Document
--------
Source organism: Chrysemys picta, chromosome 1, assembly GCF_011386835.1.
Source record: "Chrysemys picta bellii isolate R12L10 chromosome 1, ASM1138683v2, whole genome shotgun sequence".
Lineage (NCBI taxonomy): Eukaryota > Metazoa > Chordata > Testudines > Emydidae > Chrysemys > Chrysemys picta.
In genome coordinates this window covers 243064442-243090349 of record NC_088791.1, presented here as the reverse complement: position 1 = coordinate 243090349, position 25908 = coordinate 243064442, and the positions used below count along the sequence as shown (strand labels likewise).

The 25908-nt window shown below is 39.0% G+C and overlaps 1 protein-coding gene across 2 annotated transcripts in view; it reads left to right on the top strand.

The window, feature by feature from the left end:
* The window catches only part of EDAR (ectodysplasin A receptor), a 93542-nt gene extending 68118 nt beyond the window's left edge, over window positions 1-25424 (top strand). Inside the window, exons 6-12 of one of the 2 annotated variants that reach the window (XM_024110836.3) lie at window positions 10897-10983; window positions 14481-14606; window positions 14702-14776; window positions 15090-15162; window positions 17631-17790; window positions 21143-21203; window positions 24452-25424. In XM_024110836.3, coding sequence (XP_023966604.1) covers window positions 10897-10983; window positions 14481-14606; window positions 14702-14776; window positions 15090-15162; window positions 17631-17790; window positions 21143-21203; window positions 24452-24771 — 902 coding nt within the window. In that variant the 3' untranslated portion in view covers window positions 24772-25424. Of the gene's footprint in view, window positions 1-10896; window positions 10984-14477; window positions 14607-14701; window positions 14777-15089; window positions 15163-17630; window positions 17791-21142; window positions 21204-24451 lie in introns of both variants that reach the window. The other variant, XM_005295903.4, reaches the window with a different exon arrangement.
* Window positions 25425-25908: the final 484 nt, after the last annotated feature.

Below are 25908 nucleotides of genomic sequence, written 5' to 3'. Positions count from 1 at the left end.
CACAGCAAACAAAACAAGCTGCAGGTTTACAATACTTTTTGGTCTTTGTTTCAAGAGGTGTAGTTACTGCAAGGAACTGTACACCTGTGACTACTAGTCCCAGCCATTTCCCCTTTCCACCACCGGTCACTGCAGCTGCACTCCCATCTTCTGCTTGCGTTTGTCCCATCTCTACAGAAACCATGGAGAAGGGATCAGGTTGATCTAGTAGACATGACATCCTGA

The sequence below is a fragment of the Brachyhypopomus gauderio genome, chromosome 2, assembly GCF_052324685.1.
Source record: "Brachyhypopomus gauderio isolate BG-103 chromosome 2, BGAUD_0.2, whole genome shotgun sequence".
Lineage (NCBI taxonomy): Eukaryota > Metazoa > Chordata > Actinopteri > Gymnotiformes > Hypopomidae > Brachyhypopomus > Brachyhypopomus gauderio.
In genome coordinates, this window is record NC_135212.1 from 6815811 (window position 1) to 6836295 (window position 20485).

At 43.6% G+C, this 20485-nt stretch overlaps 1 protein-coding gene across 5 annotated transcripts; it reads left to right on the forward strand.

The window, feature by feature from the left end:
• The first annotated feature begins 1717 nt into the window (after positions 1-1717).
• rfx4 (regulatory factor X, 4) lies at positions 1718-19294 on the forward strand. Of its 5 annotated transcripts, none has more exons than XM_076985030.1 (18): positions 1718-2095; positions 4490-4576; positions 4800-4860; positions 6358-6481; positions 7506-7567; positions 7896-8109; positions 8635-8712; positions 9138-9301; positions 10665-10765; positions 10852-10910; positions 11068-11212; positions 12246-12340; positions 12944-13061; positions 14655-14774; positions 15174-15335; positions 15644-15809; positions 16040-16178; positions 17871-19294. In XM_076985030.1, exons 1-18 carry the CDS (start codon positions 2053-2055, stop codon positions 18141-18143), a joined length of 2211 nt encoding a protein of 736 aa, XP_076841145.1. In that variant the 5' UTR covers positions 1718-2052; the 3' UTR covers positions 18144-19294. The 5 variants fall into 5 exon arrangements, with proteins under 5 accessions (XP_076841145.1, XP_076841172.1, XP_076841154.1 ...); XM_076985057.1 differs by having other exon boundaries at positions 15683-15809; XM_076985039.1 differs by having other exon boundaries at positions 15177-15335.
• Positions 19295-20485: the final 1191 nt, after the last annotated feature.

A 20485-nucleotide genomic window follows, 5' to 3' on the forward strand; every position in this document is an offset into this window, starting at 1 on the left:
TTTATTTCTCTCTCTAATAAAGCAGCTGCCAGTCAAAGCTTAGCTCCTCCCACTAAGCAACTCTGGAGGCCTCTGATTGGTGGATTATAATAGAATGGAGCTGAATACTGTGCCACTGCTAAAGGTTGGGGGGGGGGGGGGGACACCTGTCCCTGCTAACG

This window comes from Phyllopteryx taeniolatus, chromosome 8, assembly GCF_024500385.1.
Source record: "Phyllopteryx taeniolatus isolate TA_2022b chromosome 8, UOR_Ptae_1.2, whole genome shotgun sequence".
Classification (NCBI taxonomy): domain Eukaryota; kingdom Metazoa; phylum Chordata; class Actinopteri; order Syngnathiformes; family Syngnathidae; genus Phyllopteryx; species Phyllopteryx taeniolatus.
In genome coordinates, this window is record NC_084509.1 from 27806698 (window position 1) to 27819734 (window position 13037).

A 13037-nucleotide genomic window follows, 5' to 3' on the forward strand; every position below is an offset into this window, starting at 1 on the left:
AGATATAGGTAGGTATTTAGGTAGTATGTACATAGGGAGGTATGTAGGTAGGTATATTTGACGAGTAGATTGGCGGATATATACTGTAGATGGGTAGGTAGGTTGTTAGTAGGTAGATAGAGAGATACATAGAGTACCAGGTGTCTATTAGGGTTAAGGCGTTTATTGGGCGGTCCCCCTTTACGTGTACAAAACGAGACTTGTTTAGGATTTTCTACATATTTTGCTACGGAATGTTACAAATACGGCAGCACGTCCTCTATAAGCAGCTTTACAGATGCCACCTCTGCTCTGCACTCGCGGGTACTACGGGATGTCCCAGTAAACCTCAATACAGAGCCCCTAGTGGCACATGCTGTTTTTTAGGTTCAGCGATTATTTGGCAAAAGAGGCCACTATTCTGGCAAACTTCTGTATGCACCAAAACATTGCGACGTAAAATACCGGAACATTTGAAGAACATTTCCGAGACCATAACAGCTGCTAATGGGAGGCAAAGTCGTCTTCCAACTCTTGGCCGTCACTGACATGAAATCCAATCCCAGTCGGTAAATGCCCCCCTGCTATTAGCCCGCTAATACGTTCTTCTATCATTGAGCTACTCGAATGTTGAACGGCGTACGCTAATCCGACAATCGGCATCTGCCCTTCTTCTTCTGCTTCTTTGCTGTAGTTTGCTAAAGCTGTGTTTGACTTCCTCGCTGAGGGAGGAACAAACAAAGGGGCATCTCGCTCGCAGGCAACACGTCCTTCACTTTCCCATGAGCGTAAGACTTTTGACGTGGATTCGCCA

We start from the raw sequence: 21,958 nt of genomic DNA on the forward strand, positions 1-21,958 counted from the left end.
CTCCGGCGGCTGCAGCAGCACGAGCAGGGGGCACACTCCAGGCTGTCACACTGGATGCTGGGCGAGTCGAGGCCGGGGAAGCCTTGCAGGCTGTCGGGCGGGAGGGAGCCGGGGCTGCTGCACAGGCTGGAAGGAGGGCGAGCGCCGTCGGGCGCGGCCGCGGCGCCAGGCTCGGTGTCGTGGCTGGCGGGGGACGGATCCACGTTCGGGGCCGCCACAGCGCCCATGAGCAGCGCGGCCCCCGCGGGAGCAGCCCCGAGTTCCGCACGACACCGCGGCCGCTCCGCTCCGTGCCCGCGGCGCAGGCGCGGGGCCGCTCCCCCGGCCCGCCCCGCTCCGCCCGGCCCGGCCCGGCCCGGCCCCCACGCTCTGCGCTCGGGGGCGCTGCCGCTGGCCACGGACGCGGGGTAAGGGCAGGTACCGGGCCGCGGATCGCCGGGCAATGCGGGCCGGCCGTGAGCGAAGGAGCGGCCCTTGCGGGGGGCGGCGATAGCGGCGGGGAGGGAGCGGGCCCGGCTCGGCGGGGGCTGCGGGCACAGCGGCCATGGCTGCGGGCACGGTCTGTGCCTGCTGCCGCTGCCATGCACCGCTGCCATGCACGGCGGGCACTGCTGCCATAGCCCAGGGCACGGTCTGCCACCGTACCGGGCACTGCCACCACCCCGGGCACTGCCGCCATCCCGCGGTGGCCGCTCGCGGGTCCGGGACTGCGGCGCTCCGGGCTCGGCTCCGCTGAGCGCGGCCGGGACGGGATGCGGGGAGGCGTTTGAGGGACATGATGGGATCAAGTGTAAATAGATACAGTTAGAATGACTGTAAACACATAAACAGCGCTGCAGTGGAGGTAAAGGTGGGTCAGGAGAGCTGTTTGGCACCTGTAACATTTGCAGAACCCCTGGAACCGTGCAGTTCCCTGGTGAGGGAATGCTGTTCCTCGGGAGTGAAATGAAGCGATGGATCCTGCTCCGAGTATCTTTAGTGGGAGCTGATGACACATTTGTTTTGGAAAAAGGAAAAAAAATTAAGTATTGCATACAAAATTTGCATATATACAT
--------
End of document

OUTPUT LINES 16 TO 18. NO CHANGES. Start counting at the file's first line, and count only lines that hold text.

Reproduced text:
The window, feature by feature from the left end:
• The first annotated feature begins 1717 nt into the window (after positions 1-1717).
• rfx4 (regulatory factor X, 4) lies at positions 1718-19294 on the forward strand. Of its 5 annotated transcripts, none has more exons than XM_076985030.1 (18): positions 1718-2095; positions 4490-4576; positions 4800-4860; positions 6358-6481; positions 7506-7567; positions 7896-8109; positions 8635-8712; positions 9138-9301; positions 10665-10765; positions 10852-10910; positions 11068-11212; positions 12246-12340; positions 12944-13061; positions 14655-14774; positions 15174-15335; positions 15644-15809; positions 16040-16178; positions 17871-19294. In XM_076985030.1, exons 1-18 carry the CDS (start codon positions 2053-2055, stop codon positions 18141-18143), a joined length of 2211 nt encoding a protein of 736 aa, XP_076841145.1. In that variant the 5' UTR covers positions 1718-2052; the 3' UTR covers positions 18144-19294. The 5 variants fall into 5 exon arrangements, with proteins under 5 accessions (XP_076841145.1, XP_076841172.1, XP_076841154.1 ...); XM_076985057.1 differs by having other exon boundaries at positions 15683-15809; XM_076985039.1 differs by having other exon boundaries at positions 15177-15335.